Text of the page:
In 2009, two women were arrested in Iran on charges of apostasy, anti-government activity, and blasphemy, for which they were sentenced to execution by hanging. Imprisoned in the notoriously brutal Evin prison, they were repeatedly threatened with death and torture. Nine months later, following an international outcry, Maryam Rostampour and Marziyeh Amirizadeh were finally released and cleared of all charges. After their release, they immigrated to the United States and now live in the state of Georgia. On April 9, 2013, the Center for Religious Freedom hosted a discussion with these two women, the authors of Captive in Iran.
Iran’s Islamic laws forbid sharing Christian beliefs, and Maryam and Marziyeh knew they were putting their lives on the line by becoming Christian missionaries. Born into Muslim families, they had both converted to Christianity and went to Turkey to study Christian theology, where they met. After returning to Iran, they joined forces and began covertly handing out Farsi copies of the New Testament to 20,000 of their countrymen. From their apartment, they led two secret house churches, one for young people and one for prostitutes to worship. They continued evangelizing as detainees inside Evin prison.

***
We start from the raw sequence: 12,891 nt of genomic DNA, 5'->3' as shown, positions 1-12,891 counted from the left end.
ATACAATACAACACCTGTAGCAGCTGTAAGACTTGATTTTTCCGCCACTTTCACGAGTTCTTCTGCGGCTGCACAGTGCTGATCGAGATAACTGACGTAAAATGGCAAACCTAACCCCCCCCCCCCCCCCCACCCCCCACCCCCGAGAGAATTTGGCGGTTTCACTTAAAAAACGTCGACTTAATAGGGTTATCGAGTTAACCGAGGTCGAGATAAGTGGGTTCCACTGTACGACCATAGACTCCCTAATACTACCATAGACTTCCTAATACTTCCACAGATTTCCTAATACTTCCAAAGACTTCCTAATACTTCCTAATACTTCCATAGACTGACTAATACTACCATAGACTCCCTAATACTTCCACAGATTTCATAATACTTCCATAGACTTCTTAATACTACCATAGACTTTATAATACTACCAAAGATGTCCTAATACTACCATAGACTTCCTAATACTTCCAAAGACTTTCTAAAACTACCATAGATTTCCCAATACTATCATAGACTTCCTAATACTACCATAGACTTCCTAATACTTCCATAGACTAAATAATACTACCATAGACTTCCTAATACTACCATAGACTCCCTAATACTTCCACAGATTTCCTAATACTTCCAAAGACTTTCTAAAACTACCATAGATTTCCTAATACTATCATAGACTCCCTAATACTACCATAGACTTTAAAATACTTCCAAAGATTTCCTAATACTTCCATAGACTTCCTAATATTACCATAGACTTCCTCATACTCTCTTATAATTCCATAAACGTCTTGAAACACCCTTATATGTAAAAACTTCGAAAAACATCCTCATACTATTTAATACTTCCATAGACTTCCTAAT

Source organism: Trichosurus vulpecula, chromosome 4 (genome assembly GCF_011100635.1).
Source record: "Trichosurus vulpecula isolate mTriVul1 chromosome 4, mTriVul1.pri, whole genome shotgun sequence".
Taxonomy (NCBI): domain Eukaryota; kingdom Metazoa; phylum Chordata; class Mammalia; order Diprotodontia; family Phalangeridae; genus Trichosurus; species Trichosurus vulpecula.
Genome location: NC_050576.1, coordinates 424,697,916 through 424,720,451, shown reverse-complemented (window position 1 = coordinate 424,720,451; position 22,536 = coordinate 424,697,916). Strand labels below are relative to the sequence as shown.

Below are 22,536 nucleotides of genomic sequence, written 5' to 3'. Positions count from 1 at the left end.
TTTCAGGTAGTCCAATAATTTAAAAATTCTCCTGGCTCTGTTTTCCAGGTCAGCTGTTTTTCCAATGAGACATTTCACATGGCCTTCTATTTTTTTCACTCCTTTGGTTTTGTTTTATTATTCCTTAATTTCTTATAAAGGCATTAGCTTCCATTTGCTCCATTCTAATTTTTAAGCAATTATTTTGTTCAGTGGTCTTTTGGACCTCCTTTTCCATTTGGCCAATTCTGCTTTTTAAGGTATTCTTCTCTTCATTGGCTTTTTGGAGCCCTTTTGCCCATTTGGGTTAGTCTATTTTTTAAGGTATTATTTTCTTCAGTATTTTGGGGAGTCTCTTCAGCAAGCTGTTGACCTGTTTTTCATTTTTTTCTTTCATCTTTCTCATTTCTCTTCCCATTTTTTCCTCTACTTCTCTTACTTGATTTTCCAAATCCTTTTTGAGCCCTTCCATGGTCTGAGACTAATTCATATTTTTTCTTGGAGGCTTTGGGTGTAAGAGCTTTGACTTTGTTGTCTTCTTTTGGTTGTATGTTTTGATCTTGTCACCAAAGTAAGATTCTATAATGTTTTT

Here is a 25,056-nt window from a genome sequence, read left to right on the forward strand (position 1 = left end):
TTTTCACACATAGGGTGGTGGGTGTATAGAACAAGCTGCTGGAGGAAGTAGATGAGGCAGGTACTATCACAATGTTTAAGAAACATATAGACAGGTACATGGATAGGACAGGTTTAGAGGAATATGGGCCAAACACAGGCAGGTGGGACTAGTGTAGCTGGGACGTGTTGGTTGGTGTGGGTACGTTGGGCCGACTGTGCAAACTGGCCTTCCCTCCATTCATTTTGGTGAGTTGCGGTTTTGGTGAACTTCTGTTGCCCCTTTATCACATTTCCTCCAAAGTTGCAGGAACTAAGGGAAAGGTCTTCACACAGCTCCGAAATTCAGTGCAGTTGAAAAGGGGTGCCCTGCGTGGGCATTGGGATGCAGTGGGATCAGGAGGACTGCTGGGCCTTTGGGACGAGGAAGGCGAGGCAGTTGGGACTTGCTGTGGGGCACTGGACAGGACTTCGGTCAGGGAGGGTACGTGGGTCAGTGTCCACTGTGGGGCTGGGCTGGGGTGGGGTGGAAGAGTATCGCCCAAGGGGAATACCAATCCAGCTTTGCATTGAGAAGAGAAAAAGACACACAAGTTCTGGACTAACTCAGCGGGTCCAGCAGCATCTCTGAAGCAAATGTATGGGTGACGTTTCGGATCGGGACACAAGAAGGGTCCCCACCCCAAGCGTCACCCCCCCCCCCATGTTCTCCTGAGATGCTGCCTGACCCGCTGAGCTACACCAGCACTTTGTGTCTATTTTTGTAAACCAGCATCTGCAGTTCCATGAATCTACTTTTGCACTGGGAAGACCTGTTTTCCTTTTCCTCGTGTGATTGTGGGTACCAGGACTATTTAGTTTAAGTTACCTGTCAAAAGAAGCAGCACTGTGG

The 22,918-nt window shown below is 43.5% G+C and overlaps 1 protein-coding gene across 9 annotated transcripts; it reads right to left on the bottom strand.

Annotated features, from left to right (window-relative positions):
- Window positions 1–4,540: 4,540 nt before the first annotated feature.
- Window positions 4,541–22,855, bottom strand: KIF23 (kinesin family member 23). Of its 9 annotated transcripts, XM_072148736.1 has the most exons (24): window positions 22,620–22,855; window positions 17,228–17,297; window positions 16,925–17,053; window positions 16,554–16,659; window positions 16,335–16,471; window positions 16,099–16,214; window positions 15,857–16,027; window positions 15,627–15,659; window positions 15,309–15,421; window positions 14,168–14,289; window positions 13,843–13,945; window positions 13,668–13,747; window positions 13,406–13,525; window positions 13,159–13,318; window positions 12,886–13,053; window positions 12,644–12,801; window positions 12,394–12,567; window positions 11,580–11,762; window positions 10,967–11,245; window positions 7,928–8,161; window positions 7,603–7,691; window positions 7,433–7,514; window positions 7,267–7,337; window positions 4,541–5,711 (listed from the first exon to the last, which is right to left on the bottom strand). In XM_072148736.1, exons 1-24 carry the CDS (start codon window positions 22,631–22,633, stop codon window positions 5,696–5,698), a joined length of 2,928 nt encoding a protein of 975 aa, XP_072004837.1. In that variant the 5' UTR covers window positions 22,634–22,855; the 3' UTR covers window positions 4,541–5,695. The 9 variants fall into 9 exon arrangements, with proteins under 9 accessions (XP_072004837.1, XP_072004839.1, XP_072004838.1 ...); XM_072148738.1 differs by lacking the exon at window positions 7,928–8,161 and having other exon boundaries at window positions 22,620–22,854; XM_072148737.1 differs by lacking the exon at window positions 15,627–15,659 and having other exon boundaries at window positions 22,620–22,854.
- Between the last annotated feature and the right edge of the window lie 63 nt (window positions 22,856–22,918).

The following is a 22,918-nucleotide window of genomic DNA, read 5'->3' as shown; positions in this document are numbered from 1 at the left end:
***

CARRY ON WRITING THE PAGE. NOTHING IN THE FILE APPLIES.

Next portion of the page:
Captive in Iran is a memoir of their experience in Iran’s underground Christian movement.